Effect of Temperature Increase on Real per Capita Output. In relatively hot countries, such as most low-income developing countries, an increase in temperature has a negative, statistically significant, and long-lasting effect on per capita output. Graphic: IMF

By Martin Wolf
18 October 2017

(The Irish Times) – Right, as the world goes, is only in question between equals in power, while the strong do what they can and the weak suffer what they must.”

This sentence from the History of the Peloponnesian War by Thucydides is the philosophy of Donald Trump’s administration. Thus, two of his advisers, HR McMaster and Gary Cohn, wrote in May that: “The world is not a ‘global community’ but an arena where nations, non-governmental actors, and businesses engage and compete for advantage.”

This amoral perspective has serious implications. In no area are global spillovers more significant and co-operation more vital than climate. The failure to act ensures that the poor would indeed suffer.

This is the conclusion of a chapter on the economic impact of weather shocks, in the International Monetary Fund’s latest World Economic Outlook. The largest negative impacts of the shocks being made more frequent by global warming are on tropical countries.

Nearly all low-income countries are tropical. Yet these countries are the least able to protect themselves. Thus they are innocent victims of changes for which they bear no responsibility.

In assessing these risks, one has to start from the proposition that anthropogenic global warming is a reality. The intellectual industry devoted to denying this is well-funded and noisy. But its arguments are highly unconvincing. The underlying physics are undeniable.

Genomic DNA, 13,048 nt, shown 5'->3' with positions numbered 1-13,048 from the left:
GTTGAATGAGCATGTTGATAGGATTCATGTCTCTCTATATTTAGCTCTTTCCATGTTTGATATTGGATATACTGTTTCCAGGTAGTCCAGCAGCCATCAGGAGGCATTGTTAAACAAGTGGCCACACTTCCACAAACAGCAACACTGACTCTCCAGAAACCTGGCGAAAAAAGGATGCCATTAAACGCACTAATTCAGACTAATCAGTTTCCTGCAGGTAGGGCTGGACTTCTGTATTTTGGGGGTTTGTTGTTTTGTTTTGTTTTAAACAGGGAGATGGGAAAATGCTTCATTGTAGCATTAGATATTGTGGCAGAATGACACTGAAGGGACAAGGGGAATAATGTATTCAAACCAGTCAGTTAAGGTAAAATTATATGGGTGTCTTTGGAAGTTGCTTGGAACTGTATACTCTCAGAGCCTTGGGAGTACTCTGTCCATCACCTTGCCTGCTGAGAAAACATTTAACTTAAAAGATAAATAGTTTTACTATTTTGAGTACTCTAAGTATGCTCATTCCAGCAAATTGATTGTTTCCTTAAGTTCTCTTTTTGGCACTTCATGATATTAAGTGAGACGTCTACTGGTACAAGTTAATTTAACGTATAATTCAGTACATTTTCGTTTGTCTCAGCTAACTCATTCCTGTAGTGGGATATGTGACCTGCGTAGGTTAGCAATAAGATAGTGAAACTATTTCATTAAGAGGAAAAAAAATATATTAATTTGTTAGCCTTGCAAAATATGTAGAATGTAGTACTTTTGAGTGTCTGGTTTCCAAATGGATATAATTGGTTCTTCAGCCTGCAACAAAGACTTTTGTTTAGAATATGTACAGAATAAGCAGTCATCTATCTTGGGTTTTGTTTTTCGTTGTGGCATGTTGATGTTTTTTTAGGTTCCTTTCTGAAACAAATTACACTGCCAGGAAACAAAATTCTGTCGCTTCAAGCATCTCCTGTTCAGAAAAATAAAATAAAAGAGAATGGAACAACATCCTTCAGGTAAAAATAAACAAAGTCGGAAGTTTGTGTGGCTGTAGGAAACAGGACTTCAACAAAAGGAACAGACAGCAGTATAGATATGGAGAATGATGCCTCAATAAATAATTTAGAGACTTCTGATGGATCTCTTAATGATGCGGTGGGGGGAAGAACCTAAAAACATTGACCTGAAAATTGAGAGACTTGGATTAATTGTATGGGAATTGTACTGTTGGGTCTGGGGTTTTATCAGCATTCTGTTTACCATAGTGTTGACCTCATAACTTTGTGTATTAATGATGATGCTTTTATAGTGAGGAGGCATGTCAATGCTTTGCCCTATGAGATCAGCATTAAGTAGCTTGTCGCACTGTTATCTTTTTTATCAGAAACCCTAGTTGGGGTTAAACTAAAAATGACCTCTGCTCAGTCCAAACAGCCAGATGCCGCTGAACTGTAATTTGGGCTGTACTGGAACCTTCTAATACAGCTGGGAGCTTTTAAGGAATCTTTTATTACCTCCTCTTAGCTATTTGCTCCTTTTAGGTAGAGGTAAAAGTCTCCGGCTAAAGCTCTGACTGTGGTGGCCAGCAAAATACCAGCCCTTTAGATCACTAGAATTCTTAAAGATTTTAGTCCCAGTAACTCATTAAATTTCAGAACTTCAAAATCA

Furthermore, the empirical connection between rising concentrations of greenhouse gases and temperature is unambiguous. If little or no action is taken, average temperatures could rise by 4°C, or more, above pre-industrial levels by the end of the century. Aware of the lengthy lead times needed if effective action is to be taken, both to mitigate climate change and adapt to it (where inescapable), rational people would act now.

Effect of Temperature Increase on Real per Capita Output across the Globe. An increase in temperature has a highly uneven effect across the globe, with adverse consequences concentrated in the parts of the world where the majority of the world’s population lives. Graphic: IMF

The main obstacles to such action are three. First, specific economic interests, notably in the fossil fuel industry, are understandably opposed to action and, not infrequently, to the science that suggests it is necessary.

Second, free-marketeers, who despise both governments and environmentalists, reject the science, because of its (to them) detestable policy implications. Third, few wish to inconvenience themselves, let alone threaten their standard of living, for the sake of the future, or people in poorer countries. [more]

Poorest countries suffer most from global warming

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